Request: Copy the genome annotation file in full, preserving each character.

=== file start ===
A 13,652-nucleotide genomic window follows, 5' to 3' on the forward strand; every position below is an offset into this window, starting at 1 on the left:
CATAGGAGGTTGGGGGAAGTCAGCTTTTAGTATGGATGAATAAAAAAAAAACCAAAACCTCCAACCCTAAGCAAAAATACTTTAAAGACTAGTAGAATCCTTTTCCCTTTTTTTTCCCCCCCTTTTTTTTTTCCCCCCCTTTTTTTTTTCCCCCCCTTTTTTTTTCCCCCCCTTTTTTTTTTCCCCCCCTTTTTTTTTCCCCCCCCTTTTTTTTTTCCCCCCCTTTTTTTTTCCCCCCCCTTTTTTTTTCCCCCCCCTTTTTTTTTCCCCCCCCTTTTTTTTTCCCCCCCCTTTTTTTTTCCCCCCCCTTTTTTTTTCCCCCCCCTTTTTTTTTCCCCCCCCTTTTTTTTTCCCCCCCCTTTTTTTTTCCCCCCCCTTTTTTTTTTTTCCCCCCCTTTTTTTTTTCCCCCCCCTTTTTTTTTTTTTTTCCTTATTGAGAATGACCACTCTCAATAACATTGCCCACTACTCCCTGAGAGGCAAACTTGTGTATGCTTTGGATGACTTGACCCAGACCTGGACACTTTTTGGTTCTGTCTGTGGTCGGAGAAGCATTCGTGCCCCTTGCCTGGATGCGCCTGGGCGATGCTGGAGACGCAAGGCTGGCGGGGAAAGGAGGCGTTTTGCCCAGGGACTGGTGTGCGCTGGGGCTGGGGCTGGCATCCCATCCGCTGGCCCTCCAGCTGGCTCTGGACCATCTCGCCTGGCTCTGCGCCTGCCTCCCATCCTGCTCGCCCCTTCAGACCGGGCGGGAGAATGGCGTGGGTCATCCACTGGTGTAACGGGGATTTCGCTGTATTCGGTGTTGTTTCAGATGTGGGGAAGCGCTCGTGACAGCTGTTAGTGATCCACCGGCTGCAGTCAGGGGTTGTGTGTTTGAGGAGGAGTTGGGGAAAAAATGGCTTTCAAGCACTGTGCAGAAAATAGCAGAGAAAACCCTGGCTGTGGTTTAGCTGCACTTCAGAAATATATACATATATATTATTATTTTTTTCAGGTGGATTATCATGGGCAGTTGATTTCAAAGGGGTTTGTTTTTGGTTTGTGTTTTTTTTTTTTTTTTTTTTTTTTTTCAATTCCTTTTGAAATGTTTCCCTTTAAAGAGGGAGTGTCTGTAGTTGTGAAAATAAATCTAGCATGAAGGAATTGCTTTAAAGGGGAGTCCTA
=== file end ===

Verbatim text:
A 13,652-nucleotide genomic window follows, 5' to 3' on the forward strand; every position below is an offset into this window, starting at 1 on the left:
CATAGGAGGTTGGGGGAAGTCAGCTTTTAGTATGGATGAATAAAAAAAAAACCAAAACCTCCAACCCTAAGCAAAAATACTTTAAAGACTAGTAGAATCCTTTTCCCTTTTTTTTCCCCCCCTTTTTTTTTTCCCCCCCTTTTTTTTTTCCCCCCCTTTTTTTTTCCCCCCCTTTTTTTTTTCCCCCCCTTTTTTTTTCCCCCCCCTTTTTTTTTTCCCCCCCTTTTTTTTTCCCCCCCCTTTTTTTTTCCCCCCCCTTTTTTTTTCCCCCCCCTTTTTTTTTCCCCCCCCTTTTTTTTTCCCCCCCCTTTTTTTTTCCCCCCCCTTTTTTTTTCCCCCCCCTTTTTTTTTCCCCCCCCTTTTTTTTTCCCCCCCCTTTTTTTTTTTTCCCCCCCTTTTTTTTTTCCCCCCCCTTTTTTTTTTTTTTTCCTTATTGAGAATGACCACTCTCAATAACATTGCCCACTACTCCCTGAGAGGCAAACTTGTGTATGCTTTGGATGACTTGACCCAGACCTGGACACTTTTTGGTTCTGTCTGTGGTCGGAGAAGCATTCGTGCCCCTTGCCTGGATGCGCCTGGGCGATGCTGGAGACGCAAGGCTGGCGGGGAAAGGAGGCGTTTTGCCCAGGGACTGGTGTGCGCTGGGGCTGGGGCTGGCATCCCATCCGCTGGCCCTCCAGCTGGCTCTGGACCATCTCGCCTGGCTCTGCGCCTGCCTCCCATCCTGCTCGCCCCTTCAGACCGGGCGGGAGAATGGCGTGGGTCATCCACTGGTGTAACGGGGATTTCGCTGTATTCGGTGTTGTTTCAGATGTGGGGAAGCGCTCGTGACAGCTGTTAGTGATCCACCGGCTGCAGTCAGGGGTTGTGTGTTTGAGGAGGAGTTGGGGAAAAAATGGCTTTCAAGCACTGTGCAGAAAATAGCAGAGAAAACCCTGGCTGTGGTTTAGCTGCACTTCAGAAATATATACATATATATTATTATTTTTTTCAGGTGGATTATCATGGGCAGTTGATTTCAAAGGGGTTTGTTTTTGGTTTGTGTTTTTTTTTTTTTTTTTTTTTTTTTTCAATTCCTTTTGAAATGTTTCCCTTTAAAGAGGGAGTGTCTGTAGTTGTGAAAATAAATCTAGCATGAAGGAATTGCTTTAAAGGGGAGTCCTA